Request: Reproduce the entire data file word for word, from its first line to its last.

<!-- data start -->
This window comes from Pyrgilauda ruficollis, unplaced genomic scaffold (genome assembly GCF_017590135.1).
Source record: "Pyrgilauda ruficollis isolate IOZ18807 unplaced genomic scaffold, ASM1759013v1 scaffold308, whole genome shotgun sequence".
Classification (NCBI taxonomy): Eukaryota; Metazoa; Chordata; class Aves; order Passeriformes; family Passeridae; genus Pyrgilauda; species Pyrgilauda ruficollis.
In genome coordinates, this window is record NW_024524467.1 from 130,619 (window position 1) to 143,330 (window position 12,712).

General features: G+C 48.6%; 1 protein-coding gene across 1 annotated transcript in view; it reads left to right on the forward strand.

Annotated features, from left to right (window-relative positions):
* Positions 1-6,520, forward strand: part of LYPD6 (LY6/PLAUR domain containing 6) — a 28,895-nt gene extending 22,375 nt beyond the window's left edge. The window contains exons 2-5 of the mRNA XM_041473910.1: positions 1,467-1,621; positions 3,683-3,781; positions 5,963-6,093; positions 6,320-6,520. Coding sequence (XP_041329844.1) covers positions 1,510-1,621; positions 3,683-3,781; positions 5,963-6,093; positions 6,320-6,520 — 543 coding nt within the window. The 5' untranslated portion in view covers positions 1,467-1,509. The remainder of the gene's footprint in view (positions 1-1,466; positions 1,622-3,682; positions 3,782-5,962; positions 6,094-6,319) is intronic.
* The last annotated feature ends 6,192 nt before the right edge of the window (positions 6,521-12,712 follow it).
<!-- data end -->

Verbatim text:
This window comes from Pyrgilauda ruficollis, unplaced genomic scaffold (genome assembly GCF_017590135.1).
Source record: "Pyrgilauda ruficollis isolate IOZ18807 unplaced genomic scaffold, ASM1759013v1 scaffold308, whole genome shotgun sequence".
Classification (NCBI taxonomy): Eukaryota; Metazoa; Chordata; class Aves; order Passeriformes; family Passeridae; genus Pyrgilauda; species Pyrgilauda ruficollis.
In genome coordinates, this window is record NW_024524467.1 from 130,619 (window position 1) to 143,330 (window position 12,712).

General features: G+C 48.6%; 1 protein-coding gene across 1 annotated transcript in view; it reads left to right on the forward strand.

Annotated features, from left to right (window-relative positions):
* Positions 1-6,520, forward strand: part of LYPD6 (LY6/PLAUR domain containing 6) — a 28,895-nt gene extending 22,375 nt beyond the window's left edge. The window contains exons 2-5 of the mRNA XM_041473910.1: positions 1,467-1,621; positions 3,683-3,781; positions 5,963-6,093; positions 6,320-6,520. Coding sequence (XP_041329844.1) covers positions 1,510-1,621; positions 3,683-3,781; positions 5,963-6,093; positions 6,320-6,520 — 543 coding nt within the window. The 5' untranslated portion in view covers positions 1,467-1,509. The remainder of the gene's footprint in view (positions 1-1,466; positions 1,622-3,682; positions 3,782-5,962; positions 6,094-6,319) is intronic.
* The last annotated feature ends 6,192 nt before the right edge of the window (positions 6,521-12,712 follow it).